Monday, 23 April 2018

Video: Chloe Chua winning Menuhin Competition 2018, Junior finals

Menuhin Competition is the world’s most prestigious violin competition, held once every 2 years. The winners for this year's competition are Chloe Chua from Singapore and Christian Li from Australia.

Christian Li is the world's youngest winner at 10-year-old. Chloe is the second youngest winner, being 11-year-old.

Chloe's performance

Christian's performance

Mexican Walking Fish may hold key to helping paralysed people walk again

The axolotl, or Mexican salamander has the astonishing ability to regenerate limbs and even spinal cord if it has been injured.

But now a new study by the University of Minnesota in the US has discovered how the animals achieve the feat.

When an axolotl suffers a spinal cord injury, nearby cells called glial cells begin proliferating rapidly, repositioning themselves to rebuild the connections between nerves and reconnect the injured spinal cord.

By contrast, when a human suffers a spinal cord injury, the glial cells form scar tissue, which blocks nerves from ever reconnecting with each other.


Diabetes: New hope for better wound healing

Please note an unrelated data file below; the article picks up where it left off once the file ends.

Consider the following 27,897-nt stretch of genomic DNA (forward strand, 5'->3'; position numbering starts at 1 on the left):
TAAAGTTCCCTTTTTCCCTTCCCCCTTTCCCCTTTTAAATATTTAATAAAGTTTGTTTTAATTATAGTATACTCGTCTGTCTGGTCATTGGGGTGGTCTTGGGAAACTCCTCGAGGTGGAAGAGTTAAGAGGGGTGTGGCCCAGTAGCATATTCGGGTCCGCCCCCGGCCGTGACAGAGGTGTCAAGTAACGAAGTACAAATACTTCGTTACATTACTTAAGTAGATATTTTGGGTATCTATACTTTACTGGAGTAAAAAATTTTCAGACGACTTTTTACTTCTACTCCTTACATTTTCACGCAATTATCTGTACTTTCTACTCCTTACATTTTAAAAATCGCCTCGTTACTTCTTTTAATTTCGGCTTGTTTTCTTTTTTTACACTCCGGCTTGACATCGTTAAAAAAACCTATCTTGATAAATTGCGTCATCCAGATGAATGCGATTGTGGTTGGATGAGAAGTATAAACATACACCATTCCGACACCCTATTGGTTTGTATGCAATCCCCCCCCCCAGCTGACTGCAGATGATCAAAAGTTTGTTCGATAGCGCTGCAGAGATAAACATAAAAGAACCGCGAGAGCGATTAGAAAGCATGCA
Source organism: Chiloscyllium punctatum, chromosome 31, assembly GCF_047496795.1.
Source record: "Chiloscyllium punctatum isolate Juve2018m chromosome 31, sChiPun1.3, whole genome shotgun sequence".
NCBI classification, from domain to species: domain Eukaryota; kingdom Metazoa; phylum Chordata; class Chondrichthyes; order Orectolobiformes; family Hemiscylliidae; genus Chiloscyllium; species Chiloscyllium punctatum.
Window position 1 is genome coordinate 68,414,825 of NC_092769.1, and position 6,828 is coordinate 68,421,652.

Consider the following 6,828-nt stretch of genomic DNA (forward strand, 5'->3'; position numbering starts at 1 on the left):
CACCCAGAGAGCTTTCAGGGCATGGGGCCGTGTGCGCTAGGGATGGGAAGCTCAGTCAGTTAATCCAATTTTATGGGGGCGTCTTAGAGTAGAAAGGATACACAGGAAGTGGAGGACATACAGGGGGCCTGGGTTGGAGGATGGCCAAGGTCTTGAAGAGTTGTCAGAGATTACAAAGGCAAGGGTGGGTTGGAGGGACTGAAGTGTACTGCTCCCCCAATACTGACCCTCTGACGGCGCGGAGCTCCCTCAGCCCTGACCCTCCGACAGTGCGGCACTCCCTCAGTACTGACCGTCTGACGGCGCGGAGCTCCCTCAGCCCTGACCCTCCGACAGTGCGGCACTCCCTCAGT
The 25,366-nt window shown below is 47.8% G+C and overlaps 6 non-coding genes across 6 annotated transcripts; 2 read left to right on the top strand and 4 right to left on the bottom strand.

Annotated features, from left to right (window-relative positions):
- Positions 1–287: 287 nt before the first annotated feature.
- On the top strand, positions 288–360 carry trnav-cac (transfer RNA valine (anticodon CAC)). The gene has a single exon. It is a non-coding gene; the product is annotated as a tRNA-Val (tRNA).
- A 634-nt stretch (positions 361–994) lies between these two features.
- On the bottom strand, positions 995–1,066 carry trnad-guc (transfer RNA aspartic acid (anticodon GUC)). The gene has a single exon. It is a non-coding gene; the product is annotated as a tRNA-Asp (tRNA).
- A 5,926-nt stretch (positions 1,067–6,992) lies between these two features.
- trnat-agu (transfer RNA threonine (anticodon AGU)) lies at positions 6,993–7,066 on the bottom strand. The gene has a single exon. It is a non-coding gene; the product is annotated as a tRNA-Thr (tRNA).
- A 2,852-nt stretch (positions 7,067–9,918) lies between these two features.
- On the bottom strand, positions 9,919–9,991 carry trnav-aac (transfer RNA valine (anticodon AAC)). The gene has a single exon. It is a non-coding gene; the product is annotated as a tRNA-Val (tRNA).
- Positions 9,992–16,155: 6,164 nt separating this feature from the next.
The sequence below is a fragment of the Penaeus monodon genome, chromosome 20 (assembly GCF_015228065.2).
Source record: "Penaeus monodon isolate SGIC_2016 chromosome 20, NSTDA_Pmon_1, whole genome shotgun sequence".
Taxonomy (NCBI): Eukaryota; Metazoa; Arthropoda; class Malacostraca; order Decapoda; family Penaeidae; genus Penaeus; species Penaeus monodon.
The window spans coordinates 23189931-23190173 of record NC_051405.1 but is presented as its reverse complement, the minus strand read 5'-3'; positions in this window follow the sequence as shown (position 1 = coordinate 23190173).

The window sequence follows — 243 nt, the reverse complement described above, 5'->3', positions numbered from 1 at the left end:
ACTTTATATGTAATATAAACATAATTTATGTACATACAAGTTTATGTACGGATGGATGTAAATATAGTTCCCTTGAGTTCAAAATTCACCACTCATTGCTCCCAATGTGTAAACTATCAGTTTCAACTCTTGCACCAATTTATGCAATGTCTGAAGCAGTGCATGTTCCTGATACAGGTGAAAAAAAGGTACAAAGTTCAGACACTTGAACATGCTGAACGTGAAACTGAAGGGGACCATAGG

A recent study has offered new hope for the diabetic patient with slow-healing wounds.

A healed wound - image for illustration only

The Yale University research uncovered the role of a particular protein in maintaining the wounds and suggested that reversing its effects could help aid wound healing in patients with diabetes.

"We discovered that a specific protein, thrombospondin-2 (TSP2), is elevated in wounds of patients with diabetes as well as in animal models of diabetes," said Britta Kunkemoeller. "To determine whether TSP2 contributes to delayed wound healing, we genetically removed TSP2 from a mouse model of diabetes and observed improved wound healing. Our study shows that TSP2 could be a target for a specific therapy for diabetic wounds."


Forum: An insult to compare busking with begging

To conflate begging and busking is to paint a condescending view of busking (Do not allow busking as a day job, by Miss Susan Tan; April 17).

Miss Tan seems to have confused the idea of an income that comes with the time and effort spent in performing and the subsequent appreciation of such efforts with the idea of busking as a sole money-making activity.

I refer to the article, "Popular street performers with a regular following" (ST Online; March 8, 2015), where we see instances of people giving money to buskers out of appreciation, as well as the passion of performing on the buskers' part.

I do agree with Miss Tan that busking should be used to cultivate a vibrant art culture in Singapore.

However, if she really is pushing for this notion of "vibrancy" in art culture, her idea of allowing only locals to perform while excluding others, like foreigners, seems to be a contradiction.

Her assertion that foreigners would be encouraged to "come to our shores to earn an income via busking" makes one wonder whether Singaporeans are such big tippers that foreigners will come all the way to this little red dot to busk.

Warren Choo Shao Jie